• The growth of Asian markets where you need boots on the ground, but mixed with that you have geopolitics. 
  • He said we are in a low yield environment and even though inflation pressures are picking up, the inflation outlook remains muted.
  • There's great competition for assets, huge amount of money in assets so how are you going to compete with those who can write bigger checks and do less due diligence.
  • Global competition for talent hence the videos to attract people to PSP but also evolving technologies to give more people flexibility to work from home. He said most employees at PSP can do without the commute to the office (I personally hated it, see this clip from CBS Sunday Morning). 

Interestingly, he said they did away with their disaster recovery second site as they found it to be redundant and their employees take the office at home with them. They have a task force trying to figure out what needs to be done at the office versus what can be done at home.

The hard work in the shift in strategy is how to make them into "actionable plans".

He said they have three pillars and ten shifts and it permeates down the organization in terms of business plans. 

He also said "the focus has to to be on the total fund as every action has to serve the mother ship".

However, Neil did note the more challenging aspect at PSP is knowledge based decision making using actual data because they have all sorts of data sources that are literally all over the place and they don't talk to each other very well, so "job one is to  consolidate all that data” to take actionable decisions (PSP needs to contact Mihail Garchev and the folks at ClearMacro).

Diversity and inclusion at PSP

Lastly, Neil talked about attracting and retaining talent at PSP but paid particular attention to diversity and inclusion.

He said earning the long term returns for beneficiaries is "job one" but they have put a ton of work into diversity and split themselves into 8 affinity groups and are more focused than ever on unconscious biases.

He said he believes than can lead by example and gave an example of an internship program specifically designed for bringing in veterans at PSP since they manage the pension of the Canadian Forces.

"If you think about the qualifications of a veteran, it's completely different from the normal intake of someone coming from a business school who can do spreadsheets and waterfalls of calculations...what they are lacking is experience in leadership, teamwork and being calm in the face of a storm. Plus veterans tend to be older, they have a family and a mortgage, so the onboarding of these employees is very different."

So if PSP is successful in this program, they will share their experience with others.

By the way, a few veterans have disabilities so if successful, PSP can hire more people with disabilities and address another discriminatory factor in the workplace: ageism.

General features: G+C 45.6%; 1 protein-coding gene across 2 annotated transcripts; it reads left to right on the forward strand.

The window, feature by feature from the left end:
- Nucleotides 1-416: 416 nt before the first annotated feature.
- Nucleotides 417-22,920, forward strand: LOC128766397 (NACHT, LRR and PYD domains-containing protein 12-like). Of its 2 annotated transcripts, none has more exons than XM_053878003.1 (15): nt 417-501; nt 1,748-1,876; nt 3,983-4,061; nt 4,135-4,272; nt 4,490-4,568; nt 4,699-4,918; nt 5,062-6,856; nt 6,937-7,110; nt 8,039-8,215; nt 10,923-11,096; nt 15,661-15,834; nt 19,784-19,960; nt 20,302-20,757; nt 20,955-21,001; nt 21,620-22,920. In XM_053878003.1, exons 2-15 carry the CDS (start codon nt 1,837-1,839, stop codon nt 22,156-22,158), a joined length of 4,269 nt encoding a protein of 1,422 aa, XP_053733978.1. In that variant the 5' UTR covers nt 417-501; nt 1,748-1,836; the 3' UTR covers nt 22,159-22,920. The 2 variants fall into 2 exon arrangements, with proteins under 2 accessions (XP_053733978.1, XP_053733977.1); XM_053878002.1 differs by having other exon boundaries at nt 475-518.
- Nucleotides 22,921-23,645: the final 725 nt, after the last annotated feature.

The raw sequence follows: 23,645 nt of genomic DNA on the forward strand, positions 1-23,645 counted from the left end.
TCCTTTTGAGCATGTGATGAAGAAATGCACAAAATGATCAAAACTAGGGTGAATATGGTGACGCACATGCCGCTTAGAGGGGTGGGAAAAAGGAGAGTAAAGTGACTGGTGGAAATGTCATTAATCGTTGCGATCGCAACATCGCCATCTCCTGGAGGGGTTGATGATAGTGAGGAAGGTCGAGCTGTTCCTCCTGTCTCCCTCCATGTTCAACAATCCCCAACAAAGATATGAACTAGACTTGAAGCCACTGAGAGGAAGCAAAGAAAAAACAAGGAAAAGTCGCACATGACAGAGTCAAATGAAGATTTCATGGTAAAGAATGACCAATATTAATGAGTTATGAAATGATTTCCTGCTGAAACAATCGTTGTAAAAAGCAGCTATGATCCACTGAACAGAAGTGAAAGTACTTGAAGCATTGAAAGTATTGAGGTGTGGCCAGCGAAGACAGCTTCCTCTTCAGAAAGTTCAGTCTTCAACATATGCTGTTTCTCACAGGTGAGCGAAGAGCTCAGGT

I have a few excellent candidates in mind that PSP can hire (or rehire) to improve their workforce and Neil knows a few of them (others he doesn't).

Alright, let me wrap it up there but since we are on the topic of diversity and inclusion, over the weekend, Kim Thomassin, Executive Vice-President and Head of Investments in Québec and Stewardship Investing at CDPQ, was kind enough to get back to me after reading my recent comment on CDPQ's 2020 Stewardship Report:

Merci beaucoup d’avoir partagé notre rapport d’investissement durable, c’est très apprécié. Comme tu l’imagines, il s’agit d’un travail qui a mobilisé beaucoup de personnes au sein de l’organisation au cours des dernières semaines, et l’équipe en est très fière. 

With respect to your point on people with disabilities, I completely agree with you that it is a crucial topic, and at CDPQ we take it very seriously, both internally and with our portfolio companies.

  • Internally, our Action Plan for Persons with Disabilities 2021-2022 is accessible on our website that outlines the measures we are taking and planning to reduce barriers to the integration of people with disabilities; 
  • Externally, the fund Equity 25^3 aims to encourage organizations to advance diversity and inclusion, broadly speaking. Although its focus is on women, Indigenous people and visible minorities, we leverage this fund to share our convictions on inclusion, including of course, of persons with disabilities.

I thank Kim for getting back to me and I am glad CDPQ is committed to diversity in all its forms, both internally and externally. 

I am a stickler on fighting discrimination in all its forms and will not back down on the importance of having a more diverse and inclusive workplace, especially when it comes to groups which our society routinely ignores and marginalizes. 

Below, take the time to watch a virtual discussion hosted by the Canadian Club of Montreal between Neil Cunningham, President and CEO of PSP Investments and Abe Adham, Managing Director and Head of Quebec Investment Banking at TD Securities (fast forward to the 19 minute mark).

Also, sixty percent of working Americans say, ideally, they'll work from home or remotely at least part of the time post-pandemic. But will employees be able to decide if, or how frequently, they can skip the commute? And how will we adjust to being co-workers in an office once again? Correspondent Susan Spencer looks at how one company anticipates the challenges of a new work environment, and with experts who say it's important for our productivity, and our mental health, to head back to the office.